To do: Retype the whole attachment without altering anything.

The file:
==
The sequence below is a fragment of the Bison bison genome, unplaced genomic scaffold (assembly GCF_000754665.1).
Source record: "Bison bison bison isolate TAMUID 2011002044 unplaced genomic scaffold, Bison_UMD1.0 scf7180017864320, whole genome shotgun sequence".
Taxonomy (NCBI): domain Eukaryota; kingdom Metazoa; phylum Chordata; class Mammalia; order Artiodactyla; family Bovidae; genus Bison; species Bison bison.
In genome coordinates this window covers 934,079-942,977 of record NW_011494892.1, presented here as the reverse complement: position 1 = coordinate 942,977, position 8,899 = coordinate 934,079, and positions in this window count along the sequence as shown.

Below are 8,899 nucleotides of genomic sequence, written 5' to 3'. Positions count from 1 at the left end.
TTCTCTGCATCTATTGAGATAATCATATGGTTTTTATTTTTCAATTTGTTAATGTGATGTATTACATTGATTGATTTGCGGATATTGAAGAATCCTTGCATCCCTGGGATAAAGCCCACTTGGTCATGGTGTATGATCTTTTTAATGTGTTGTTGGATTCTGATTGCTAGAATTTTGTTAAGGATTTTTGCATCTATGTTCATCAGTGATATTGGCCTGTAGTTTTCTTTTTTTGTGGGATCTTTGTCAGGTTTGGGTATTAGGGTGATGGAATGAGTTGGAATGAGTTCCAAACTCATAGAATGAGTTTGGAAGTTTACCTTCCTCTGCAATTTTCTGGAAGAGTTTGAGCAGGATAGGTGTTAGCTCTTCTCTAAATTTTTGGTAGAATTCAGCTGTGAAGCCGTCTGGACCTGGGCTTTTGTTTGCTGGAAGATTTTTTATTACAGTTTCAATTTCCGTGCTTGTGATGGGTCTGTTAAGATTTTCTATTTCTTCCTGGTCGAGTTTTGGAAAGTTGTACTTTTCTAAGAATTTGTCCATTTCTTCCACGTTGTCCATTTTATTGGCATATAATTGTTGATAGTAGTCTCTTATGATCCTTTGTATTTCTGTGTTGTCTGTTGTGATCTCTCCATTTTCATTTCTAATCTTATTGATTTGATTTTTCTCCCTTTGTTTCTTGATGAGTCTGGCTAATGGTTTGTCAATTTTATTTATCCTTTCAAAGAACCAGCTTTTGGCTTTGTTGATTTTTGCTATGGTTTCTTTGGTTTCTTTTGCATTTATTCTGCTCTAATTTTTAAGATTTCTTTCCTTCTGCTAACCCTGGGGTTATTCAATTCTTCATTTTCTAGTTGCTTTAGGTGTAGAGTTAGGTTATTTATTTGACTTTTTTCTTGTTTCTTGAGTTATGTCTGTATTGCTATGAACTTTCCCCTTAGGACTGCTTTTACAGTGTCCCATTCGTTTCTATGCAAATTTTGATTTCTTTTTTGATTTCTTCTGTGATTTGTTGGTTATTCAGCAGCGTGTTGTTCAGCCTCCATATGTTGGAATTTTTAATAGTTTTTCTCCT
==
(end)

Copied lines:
The sequence below is a fragment of the Bison bison genome, unplaced genomic scaffold (assembly GCF_000754665.1).
Source record: "Bison bison bison isolate TAMUID 2011002044 unplaced genomic scaffold, Bison_UMD1.0 scf7180017864320, whole genome shotgun sequence".
Taxonomy (NCBI): domain Eukaryota; kingdom Metazoa; phylum Chordata; class Mammalia; order Artiodactyla; family Bovidae; genus Bison; species Bison bison.
In genome coordinates this window covers 934,079-942,977 of record NW_011494892.1, presented here as the reverse complement: position 1 = coordinate 942,977, position 8,899 = coordinate 934,079, and positions in this window count along the sequence as shown.

Below are 8,899 nucleotides of genomic sequence, written 5' to 3'. Positions count from 1 at the left end.
TTCTCTGCATCTATTGAGATAATCATATGGTTTTTATTTTTCAATTTGTTAATGTGATGTATTACATTGATTGATTTGCGGATATTGAAGAATCCTTGCATCCCTGGGATAAAGCCCACTTGGTCATGGTGTATGATCTTTTTAATGTGTTGTTGGATTCTGATTGCTAGAATTTTGTTAAGGATTTTTGCATCTATGTTCATCAGTGATATTGGCCTGTAGTTTTCTTTTTTTGTGGGATCTTTGTCAGGTTTGGGTATTAGGGTGATGGAATGAGTTGGAATGAGTTCCAAACTCATAGAATGAGTTTGGAAGTTTACCTTCCTCTGCAATTTTCTGGAAGAGTTTGAGCAGGATAGGTGTTAGCTCTTCTCTAAATTTTTGGTAGAATTCAGCTGTGAAGCCGTCTGGACCTGGGCTTTTGTTTGCTGGAAGATTTTTTATTACAGTTTCAATTTCCGTGCTTGTGATGGGTCTGTTAAGATTTTCTATTTCTTCCTGGTCGAGTTTTGGAAAGTTGTACTTTTCTAAGAATTTGTCCATTTCTTCCACGTTGTCCATTTTATTGGCATATAATTGTTGATAGTAGTCTCTTATGATCCTTTGTATTTCTGTGTTGTCTGTTGTGATCTCTCCATTTTCATTTCTAATCTTATTGATTTGATTTTTCTCCCTTTGTTTCTTGATGAGTCTGGCTAATGGTTTGTCAATTTTATTTATCCTTTCAAAGAACCAGCTTTTGGCTTTGTTGATTTTTGCTATGGTTTCTTTGGTTTCTTTTGCATTTATTCTGCTCTAATTTTTAAGATTTCTTTCCTTCTGCTAACCCTGGGGTTATTCAATTCTTCATTTTCTAGTTGCTTTAGGTGTAGAGTTAGGTTATTTATTTGACTTTTTTCTTGTTTCTTGAGTTATGTCTGTATTGCTATGAACTTTCCCCTTAGGACTGCTTTTACAGTGTCCCATTCGTTTCTATGCAAATTTTGATTTCTTTTTTGATTTCTTCTGTGATTTGTTGGTTATTCAGCAGCGTGTTGTTCAGCCTCCATATGTTGGAATTTTTAATAGTTTTTCTCCT